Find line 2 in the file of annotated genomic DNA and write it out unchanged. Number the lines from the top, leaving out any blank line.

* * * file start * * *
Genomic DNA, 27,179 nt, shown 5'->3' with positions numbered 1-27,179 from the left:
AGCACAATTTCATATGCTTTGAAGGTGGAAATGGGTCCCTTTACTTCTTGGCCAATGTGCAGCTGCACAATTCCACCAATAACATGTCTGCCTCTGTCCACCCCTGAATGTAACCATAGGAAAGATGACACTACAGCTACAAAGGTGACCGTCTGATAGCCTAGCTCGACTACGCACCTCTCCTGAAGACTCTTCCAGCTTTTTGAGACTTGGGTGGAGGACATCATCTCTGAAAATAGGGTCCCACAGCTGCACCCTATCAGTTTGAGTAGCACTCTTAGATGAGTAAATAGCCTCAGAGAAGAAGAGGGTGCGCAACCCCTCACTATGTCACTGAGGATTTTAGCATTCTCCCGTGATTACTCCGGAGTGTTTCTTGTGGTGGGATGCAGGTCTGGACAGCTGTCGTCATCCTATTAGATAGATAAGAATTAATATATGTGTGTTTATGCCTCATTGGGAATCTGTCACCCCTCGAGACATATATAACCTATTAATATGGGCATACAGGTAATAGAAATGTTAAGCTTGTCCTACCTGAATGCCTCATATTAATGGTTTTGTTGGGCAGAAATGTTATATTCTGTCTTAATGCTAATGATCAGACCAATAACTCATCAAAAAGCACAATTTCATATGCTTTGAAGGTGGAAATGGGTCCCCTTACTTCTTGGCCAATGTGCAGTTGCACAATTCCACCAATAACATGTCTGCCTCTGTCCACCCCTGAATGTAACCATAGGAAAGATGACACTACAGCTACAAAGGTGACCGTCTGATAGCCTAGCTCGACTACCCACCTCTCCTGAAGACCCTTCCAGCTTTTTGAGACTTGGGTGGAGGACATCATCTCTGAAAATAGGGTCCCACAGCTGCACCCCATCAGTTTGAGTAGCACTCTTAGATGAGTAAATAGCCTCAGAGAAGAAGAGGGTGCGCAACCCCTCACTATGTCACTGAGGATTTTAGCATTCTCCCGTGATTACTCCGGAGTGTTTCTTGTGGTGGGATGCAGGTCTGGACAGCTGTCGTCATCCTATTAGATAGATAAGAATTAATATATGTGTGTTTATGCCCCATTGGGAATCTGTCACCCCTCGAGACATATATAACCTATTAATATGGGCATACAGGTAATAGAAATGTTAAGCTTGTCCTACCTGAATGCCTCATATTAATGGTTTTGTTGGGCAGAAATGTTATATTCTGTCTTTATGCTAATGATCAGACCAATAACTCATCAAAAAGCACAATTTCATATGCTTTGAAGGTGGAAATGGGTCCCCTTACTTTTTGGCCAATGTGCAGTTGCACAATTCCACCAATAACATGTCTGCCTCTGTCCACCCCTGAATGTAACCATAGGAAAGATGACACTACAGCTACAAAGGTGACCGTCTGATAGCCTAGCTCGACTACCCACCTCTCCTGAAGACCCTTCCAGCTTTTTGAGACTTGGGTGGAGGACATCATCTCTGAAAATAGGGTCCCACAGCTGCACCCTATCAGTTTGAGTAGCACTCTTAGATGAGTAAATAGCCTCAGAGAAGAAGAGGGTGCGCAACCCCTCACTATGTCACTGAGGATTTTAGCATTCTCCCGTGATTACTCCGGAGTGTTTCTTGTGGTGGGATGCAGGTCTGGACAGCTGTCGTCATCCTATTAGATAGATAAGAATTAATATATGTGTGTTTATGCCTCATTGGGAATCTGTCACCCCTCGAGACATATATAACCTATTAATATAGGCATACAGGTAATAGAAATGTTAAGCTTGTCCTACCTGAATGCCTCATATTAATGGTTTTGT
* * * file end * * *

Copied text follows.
AGCACAATTTCATATGCTTTGAAGGTGGAAATGGGTCCCTTTACTTCTTGGCCAATGTGCAGCTGCACAATTCCACCAATAACATGTCTGCCTCTGTCCACCCCTGAATGTAACCATAGGAAAGATGACACTACAGCTACAAAGGTGACCGTCTGATAGCCTAGCTCGACTACGCACCTCTCCTGAAGACTCTTCCAGCTTTTTGAGACTTGGGTGGAGGACATCATCTCTGAAAATAGGGTCCCACAGCTGCACCCTATCAGTTTGAGTAGCACTCTTAGATGAGTAAATAGCCTCAGAGAAGAAGAGGGTGCGCAACCCCTCACTATGTCACTGAGGATTTTAGCATTCTCCCGTGATTACTCCGGAGTGTTTCTTGTGGTGGGATGCAGGTCTGGACAGCTGTCGTCATCCTATTAGATAGATAAGAATTAATATATGTGTGTTTATGCCTCATTGGGAATCTGTCACCCCTCGAGACATATATAACCTATTAATATGGGCATACAGGTAATAGAAATGTTAAGCTTGTCCTACCTGAATGCCTCATATTAATGGTTTTGTTGGGCAGAAATGTTATATTCTGTCTTAATGCTAATGATCAGACCAATAACTCATCAAAAAGCACAATTTCATATGCTTTGAAGGTGGAAATGGGTCCCCTTACTTCTTGGCCAATGTGCAGTTGCACAATTCCACCAATAACATGTCTGCCTCTGTCCACCCCTGAATGTAACCATAGGAAAGATGACACTACAGCTACAAAGGTGACCGTCTGATAGCCTAGCTCGACTACCCACCTCTCCTGAAGACCCTTCCAGCTTTTTGAGACTTGGGTGGAGGACATCATCTCTGAAAATAGGGTCCCACAGCTGCACCCCATCAGTTTGAGTAGCACTCTTAGATGAGTAAATAGCCTCAGAGAAGAAGAGGGTGCGCAACCCCTCACTATGTCACTGAGGATTTTAGCATTCTCCCGTGATTACTCCGGAGTGTTTCTTGTGGTGGGATGCAGGTCTGGACAGCTGTCGTCATCCTATTAGATAGATAAGAATTAATATATGTGTGTTTATGCCCCATTGGGAATCTGTCACCCCTCGAGACATATATAACCTATTAATATGGGCATACAGGTAATAGAAATGTTAAGCTTGTCCTACCTGAATGCCTCATATTAATGGTTTTGTTGGGCAGAAATGTTATATTCTGTCTTTATGCTAATGATCAGACCAATAACTCATCAAAAAGCACAATTTCATATGCTTTGAAGGTGGAAATGGGTCCCCTTACTTTTTGGCCAATGTGCAGTTGCACAATTCCACCAATAACATGTCTGCCTCTGTCCACCCCTGAATGTAACCATAGGAAAGATGACACTACAGCTACAAAGGTGACCGTCTGATAGCCTAGCTCGACTACCCACCTCTCCTGAAGACCCTTCCAGCTTTTTGAGACTTGGGTGGAGGACATCATCTCTGAAAATAGGGTCCCACAGCTGCACCCTATCAGTTTGAGTAGCACTCTTAGATGAGTAAATAGCCTCAGAGAAGAAGAGGGTGCGCAACCCCTCACTATGTCACTGAGGATTTTAGCATTCTCCCGTGATTACTCCGGAGTGTTTCTTGTGGTGGGATGCAGGTCTGGACAGCTGTCGTCATCCTATTAGATAGATAAGAATTAATATATGTGTGTTTATGCCTCATTGGGAATCTGTCACCCCTCGAGACATATATAACCTATTAATATAGGCATACAGGTAATAGAAATGTTAAGCTTGTCCTACCTGAATGCCTCATATTAATGGTTTTGT